Damian Loeb

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Damian Loeb
Damian Loeb Portrait 2011.jpg
Damian Loeb
Born (1970-05-09) May 9, 1970 (age 44)
New Haven, Connecticut
Nationality American
Education Self Taught
Known for Painting

Damian Loeb (born 1970) is a self-taught American painter, based in New York City. He works in a style referred to as hyperreal pictorialism, making unselfconsciously apolitical paintings that deal with issues of spirituality, mortality, and fleeting perfection.[1]

Loeb had his first solo show in 1999 at Mary Boone Gallery in New York. He has also exhibited at White Cube in London, the Jablonka Galerie in Cologne, and the Kunsthalle in Hamburg. A 2006 retrospective of his work was held at the Aldrich Museum of Contemporary Art[2] in Connecticut. He is represented by Acquavella Galleries.

2011 - Present[edit]

Damian Loeb Rayleigh Scattering (2013) 36x36in Oil on Linen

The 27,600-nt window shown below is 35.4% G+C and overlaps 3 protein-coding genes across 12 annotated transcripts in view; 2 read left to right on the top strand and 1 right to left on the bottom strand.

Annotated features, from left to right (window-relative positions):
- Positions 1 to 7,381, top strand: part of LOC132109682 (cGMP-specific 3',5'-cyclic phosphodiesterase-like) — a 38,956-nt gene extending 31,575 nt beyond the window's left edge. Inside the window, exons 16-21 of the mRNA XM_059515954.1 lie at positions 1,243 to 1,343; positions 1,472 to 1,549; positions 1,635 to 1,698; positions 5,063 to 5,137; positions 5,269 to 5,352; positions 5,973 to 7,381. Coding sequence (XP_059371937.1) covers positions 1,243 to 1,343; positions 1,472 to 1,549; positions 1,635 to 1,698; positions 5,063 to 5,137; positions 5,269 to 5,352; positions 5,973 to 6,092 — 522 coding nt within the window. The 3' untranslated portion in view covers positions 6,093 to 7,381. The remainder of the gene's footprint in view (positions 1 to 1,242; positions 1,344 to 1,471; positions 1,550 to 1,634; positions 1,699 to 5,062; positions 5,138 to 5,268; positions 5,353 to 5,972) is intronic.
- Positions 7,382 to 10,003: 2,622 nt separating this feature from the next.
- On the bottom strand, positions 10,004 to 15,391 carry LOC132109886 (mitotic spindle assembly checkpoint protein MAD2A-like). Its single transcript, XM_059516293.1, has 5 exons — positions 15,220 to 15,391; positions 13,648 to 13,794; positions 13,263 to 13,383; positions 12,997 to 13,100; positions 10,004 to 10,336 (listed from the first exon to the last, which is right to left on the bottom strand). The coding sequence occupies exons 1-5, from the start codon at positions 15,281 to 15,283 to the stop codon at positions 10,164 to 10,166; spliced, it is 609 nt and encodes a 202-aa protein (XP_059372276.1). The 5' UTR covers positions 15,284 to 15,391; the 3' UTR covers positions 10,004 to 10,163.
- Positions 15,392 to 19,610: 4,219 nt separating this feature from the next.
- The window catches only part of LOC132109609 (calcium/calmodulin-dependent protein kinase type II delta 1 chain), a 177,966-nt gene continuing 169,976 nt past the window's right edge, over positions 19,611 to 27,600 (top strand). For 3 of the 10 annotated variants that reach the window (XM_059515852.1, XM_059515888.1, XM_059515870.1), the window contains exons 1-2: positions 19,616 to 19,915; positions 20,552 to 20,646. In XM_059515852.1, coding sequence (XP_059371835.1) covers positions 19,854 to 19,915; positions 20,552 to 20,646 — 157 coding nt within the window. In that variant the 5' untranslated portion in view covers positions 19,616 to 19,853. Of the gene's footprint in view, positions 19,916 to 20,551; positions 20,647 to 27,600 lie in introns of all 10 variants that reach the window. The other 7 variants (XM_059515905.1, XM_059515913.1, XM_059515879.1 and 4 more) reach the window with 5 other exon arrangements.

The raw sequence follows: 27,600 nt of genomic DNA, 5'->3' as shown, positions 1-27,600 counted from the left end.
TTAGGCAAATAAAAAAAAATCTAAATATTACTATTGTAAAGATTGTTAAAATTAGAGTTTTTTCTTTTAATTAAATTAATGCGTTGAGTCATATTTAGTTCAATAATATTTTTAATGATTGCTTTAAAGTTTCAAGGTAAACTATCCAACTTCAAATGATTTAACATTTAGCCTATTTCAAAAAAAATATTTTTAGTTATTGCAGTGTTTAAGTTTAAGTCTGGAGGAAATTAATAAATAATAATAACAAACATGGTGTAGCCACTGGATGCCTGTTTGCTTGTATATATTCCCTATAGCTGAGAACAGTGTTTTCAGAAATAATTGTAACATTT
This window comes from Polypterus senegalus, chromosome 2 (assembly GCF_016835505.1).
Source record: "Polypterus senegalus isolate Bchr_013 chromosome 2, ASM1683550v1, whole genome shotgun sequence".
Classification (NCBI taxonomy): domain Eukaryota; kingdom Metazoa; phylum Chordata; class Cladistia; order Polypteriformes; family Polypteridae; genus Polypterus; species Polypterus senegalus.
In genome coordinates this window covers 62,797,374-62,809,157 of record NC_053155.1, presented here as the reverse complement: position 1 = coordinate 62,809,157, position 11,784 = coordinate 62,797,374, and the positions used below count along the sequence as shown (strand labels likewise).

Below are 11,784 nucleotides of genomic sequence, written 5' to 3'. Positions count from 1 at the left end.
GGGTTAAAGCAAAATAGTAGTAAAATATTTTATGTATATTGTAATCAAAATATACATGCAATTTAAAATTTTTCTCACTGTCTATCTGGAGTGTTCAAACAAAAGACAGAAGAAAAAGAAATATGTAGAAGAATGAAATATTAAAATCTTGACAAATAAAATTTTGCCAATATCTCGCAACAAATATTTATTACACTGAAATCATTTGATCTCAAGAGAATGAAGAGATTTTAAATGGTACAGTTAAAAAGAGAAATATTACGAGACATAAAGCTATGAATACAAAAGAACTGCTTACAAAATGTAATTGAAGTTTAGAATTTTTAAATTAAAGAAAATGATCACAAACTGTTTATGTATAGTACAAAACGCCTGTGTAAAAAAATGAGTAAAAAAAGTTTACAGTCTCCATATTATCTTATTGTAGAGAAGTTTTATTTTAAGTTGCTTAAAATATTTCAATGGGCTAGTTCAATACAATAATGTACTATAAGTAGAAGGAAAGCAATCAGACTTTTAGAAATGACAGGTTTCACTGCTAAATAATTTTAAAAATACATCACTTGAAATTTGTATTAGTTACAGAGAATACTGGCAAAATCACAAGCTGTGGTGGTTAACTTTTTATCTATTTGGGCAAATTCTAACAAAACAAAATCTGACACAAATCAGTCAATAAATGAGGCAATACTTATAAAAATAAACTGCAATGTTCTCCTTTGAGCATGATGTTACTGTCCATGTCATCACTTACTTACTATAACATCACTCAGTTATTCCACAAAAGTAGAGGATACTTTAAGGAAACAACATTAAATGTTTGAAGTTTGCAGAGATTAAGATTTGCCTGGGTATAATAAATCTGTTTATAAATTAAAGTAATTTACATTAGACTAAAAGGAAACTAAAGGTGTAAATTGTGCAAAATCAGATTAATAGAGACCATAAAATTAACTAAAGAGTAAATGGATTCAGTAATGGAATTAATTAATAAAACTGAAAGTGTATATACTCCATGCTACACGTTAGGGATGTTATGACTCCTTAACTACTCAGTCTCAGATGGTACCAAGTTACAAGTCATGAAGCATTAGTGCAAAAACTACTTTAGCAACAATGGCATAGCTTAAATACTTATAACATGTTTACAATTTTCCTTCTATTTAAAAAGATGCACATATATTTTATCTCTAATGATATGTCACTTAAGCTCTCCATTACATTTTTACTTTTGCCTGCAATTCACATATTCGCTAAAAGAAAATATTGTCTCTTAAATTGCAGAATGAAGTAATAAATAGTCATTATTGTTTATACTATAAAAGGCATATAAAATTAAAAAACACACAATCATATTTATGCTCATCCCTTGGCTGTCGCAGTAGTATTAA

In the spring of 2014 Damian Loeb presented a new series of landscape paintings at Acquavella Galleries in New York. [3] The exhibition was titled Sol d, after an obscure cataloging term for Earth. The sixteen paintings shown varied in scale from large six foot by six foot compositions to smaller, more intimate oil studies. All were composed in a square format and depicted the moon, star-fields, the sun, atmospheric cloudscapes and terrains. The paintings offer a romantic parallel to the first-hand exploration of nature with charged remixes of picture postcard landscapes that challenge the perception of ocular space.[4]

2008 - 2011[edit]

Damian Loeb Atmosphere (2010) 36x36in Oil on Linen

In May 2011, Damian Loeb debuted a new series of figurative paintings at Acquavella Galleries titled Verschränkung and the Uncertainty Principle. The show consists of eight paintings based on a series of images he took of his wife Zoya over the past seven years. The title references paradoxes in quantum physics, wherein subject and object are rendered indistinguishable, (Verschränkung) and that the act of observation affects the object being observed (the Uncertainty Principle). The theory is used as a metaphor to examine the false barrier of safety imagined by observers and their culpable connection to the objects being scrutinized; as well as between artist and muse.